John spent summers on Kay’s parents’ farm in Jamestown, and also in New Jersey helping his mother maintain her apartment building. During trips to the East Coast, he would take credentials as a Bismarck Tribune reporter, which afforded him access to his beloved New York Yankees. With his charm, he would easily get right on the field and visit with all the legendary stars of that team. In fact, while North Dakotan Roger Maris was still playing for the Cleveland Indians, John was the first person to introduce him to his future teammate, Mickey Mantle! And in August of 1961, John wrote an article on Roger that appeared in the Bismarck Tribune, ending up with the line of “Here’s to 61 in ‘61”, an uncanny prediction of Roger’s home run feat that year.
John was a true pillar of Bismarck throughout the years, serving on many community boards and befriending countless people of both great and small influence. He and Kay cherished their friendships and celebrated them on many occasions, welcoming all into their home with uncommon warmth and hospitality. His annual birthday parties in mid-December became a cherished institution, followed by legendary Russian Christmas celebrations in January. His gifts to friends of hand-crafted ginger bread houses and meticulously decorated Russian Easter eggs were unforgettable. Ever the dapper dresser, he was known to trim his trees in his favorite Brooks Brothers attire.
An avid golfer, John eventually took a post-retirement job at Riverwood Golf Course. Several of the young high school kids who worked summers with him quickly learned to love him, and remained close throughout the rest of his life. His unique ability to have friends of all ages who genuinely cared for him and Kay was unparalleled. At his 90th birthday party in December 2012, his beloved grandson, Bobby, offered this toast to his Grandpa…“If I can have as many friends as you have had, then I will have won at life.”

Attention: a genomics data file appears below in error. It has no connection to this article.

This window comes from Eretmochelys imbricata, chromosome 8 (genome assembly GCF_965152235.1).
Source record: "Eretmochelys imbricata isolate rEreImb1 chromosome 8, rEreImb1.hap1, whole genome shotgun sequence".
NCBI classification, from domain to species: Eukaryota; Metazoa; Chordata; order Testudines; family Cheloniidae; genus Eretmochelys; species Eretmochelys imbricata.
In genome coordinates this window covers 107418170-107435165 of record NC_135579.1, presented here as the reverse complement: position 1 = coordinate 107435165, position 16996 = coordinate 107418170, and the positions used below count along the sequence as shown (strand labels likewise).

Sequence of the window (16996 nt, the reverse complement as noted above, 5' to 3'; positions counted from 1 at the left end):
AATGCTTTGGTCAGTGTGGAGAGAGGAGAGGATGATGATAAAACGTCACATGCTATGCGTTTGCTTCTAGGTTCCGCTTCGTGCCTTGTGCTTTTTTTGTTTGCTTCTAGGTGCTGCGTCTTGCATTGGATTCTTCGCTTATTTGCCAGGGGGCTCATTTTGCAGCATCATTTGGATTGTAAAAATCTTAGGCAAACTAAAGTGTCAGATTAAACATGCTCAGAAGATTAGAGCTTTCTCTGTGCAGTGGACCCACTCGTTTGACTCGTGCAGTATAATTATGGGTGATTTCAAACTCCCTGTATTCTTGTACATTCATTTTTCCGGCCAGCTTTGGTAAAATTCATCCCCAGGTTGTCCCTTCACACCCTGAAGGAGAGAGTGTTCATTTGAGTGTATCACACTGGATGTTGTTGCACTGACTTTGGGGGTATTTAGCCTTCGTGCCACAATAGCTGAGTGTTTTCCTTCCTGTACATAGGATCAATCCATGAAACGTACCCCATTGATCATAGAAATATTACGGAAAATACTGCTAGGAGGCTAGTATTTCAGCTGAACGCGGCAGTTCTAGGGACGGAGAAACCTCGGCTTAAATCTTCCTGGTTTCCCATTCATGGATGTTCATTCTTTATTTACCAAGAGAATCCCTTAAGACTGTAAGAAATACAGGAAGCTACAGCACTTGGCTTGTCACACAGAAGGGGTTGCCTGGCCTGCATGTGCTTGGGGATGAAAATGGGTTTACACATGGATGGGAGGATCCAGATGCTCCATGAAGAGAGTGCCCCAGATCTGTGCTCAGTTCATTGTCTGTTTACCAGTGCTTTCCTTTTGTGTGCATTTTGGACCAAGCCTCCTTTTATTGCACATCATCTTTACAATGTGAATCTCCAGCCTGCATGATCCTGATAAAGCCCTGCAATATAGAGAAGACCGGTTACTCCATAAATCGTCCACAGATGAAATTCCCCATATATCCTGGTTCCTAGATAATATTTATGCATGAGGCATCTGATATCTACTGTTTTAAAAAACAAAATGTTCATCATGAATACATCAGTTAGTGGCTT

John’s passion for his faith and the Catholic church was steadfast throughout his life. He formed close friendships with many of the Bishops, Monsignors, and priests serving in Bismarck. He often invited them to his home, made sure they had wine to enjoy at Christmas time, and hosted an annual luncheon in their honor.
John’s devotion to Kay became especially apparent in the later years of their marriage, after she suffered a devastating stroke. His strong will enabled her to live at home, where he lovingly demanded the very best of care for her. The love that the two of them shared has and will continue to serve as a shining example of God’s vision for marriage for all who were blessed to witness the last few years.
Surviving John are his wife, Kay, his daughter Roxanne and son-in-law Bob Berger, his son Greg, grandson Bobby Berger and his wife Krista, and sisters Dolores Sedlak, Doris Telepun and Olga Jeziorski. His son Johnny preceded him in death.
John’s love for his adopted North Dakota was especially evident in his frequent trips to Medora, a place that held a special place in his heart. To honor that love, his family requests that, in lieu of flowers, donations be made to the Theodore Roosevelt Medora Foundation, Box 1696, Bismarck, ND 58502. He and Bobby will share a named seat in the amphitheater in Medora, and a tree will be planted in Founder’s Park in honor of John and Kay.
Go to www.parkwayfu neral.com to share memories of John and to sign the online guestbook.